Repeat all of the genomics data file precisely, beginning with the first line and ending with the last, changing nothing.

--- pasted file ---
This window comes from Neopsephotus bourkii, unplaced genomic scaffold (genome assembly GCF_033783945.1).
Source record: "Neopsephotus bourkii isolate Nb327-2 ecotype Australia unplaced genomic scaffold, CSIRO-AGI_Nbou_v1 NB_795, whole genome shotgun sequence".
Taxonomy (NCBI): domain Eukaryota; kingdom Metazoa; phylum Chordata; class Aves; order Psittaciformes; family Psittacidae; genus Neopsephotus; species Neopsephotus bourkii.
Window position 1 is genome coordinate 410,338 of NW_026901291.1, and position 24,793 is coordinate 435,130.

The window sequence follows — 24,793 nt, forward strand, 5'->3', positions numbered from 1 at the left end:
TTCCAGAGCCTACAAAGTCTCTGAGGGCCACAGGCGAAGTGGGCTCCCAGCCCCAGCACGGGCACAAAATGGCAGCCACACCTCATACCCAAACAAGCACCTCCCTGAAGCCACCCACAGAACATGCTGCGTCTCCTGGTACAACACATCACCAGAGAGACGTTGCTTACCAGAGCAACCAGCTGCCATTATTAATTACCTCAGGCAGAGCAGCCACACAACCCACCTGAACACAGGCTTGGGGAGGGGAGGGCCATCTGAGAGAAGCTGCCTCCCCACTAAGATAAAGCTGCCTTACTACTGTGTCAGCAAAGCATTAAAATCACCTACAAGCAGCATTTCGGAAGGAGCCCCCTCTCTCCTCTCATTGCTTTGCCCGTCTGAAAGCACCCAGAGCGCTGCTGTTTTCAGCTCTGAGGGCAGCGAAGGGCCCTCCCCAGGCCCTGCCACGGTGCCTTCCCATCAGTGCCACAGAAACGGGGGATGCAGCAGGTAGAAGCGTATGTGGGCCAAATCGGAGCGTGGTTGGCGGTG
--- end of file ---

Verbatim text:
This window comes from Neopsephotus bourkii, unplaced genomic scaffold (genome assembly GCF_033783945.1).
Source record: "Neopsephotus bourkii isolate Nb327-2 ecotype Australia unplaced genomic scaffold, CSIRO-AGI_Nbou_v1 NB_795, whole genome shotgun sequence".
Taxonomy (NCBI): domain Eukaryota; kingdom Metazoa; phylum Chordata; class Aves; order Psittaciformes; family Psittacidae; genus Neopsephotus; species Neopsephotus bourkii.
Window position 1 is genome coordinate 410,338 of NW_026901291.1, and position 24,793 is coordinate 435,130.

The window sequence follows — 24,793 nt, forward strand, 5'->3', positions numbered from 1 at the left end:
TTCCAGAGCCTACAAAGTCTCTGAGGGCCACAGGCGAAGTGGGCTCCCAGCCCCAGCACGGGCACAAAATGGCAGCCACACCTCATACCCAAACAAGCACCTCCCTGAAGCCACCCACAGAACATGCTGCGTCTCCTGGTACAACACATCACCAGAGAGACGTTGCTTACCAGAGCAACCAGCTGCCATTATTAATTACCTCAGGCAGAGCAGCCACACAACCCACCTGAACACAGGCTTGGGGAGGGGAGGGCCATCTGAGAGAAGCTGCCTCCCCACTAAGATAAAGCTGCCTTACTACTGTGTCAGCAAAGCATTAAAATCACCTACAAGCAGCATTTCGGAAGGAGCCCCCTCTCTCCTCTCATTGCTTTGCCCGTCTGAAAGCACCCAGAGCGCTGCTGTTTTCAGCTCTGAGGGCAGCGAAGGGCCCTCCCCAGGCCCTGCCACGGTGCCTTCCCATCAGTGCCACAGAAACGGGGGATGCAGCAGGTAGAAGCGTATGTGGGCCAAATCGGAGCGTGGTTGGCGGTG